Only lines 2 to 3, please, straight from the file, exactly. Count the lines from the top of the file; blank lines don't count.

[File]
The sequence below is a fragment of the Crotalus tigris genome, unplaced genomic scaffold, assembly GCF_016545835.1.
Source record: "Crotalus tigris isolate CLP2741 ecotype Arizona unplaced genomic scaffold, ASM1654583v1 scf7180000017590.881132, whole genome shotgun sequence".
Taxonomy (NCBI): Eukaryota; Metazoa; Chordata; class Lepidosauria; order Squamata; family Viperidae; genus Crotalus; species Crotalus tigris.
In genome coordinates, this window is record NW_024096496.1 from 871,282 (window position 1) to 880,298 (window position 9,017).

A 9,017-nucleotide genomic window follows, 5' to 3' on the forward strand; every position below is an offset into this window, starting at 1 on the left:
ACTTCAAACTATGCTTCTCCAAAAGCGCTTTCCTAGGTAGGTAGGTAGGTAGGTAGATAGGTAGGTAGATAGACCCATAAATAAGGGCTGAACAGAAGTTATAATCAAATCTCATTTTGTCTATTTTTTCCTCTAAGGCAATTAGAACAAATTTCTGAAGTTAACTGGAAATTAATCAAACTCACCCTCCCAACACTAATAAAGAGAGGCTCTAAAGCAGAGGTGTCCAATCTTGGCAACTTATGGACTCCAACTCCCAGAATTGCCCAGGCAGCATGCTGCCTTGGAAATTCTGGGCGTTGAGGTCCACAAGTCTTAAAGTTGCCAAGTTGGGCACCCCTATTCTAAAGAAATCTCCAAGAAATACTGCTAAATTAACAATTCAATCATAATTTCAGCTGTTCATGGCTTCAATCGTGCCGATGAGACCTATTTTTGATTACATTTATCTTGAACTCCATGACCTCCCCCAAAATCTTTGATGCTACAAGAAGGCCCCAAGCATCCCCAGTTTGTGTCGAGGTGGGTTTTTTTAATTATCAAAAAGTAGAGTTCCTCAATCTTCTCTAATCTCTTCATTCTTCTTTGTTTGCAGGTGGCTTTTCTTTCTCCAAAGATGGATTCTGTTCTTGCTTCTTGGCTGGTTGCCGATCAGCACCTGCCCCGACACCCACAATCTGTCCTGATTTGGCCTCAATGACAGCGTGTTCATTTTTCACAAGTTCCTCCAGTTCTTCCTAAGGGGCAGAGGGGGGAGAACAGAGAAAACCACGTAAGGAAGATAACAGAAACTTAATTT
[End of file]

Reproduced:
Source record: "Crotalus tigris isolate CLP2741 ecotype Arizona unplaced genomic scaffold, ASM1654583v1 scf7180000017590.881132, whole genome shotgun sequence".
Taxonomy (NCBI): Eukaryota; Metazoa; Chordata; class Lepidosauria; order Squamata; family Viperidae; genus Crotalus; species Crotalus tigris.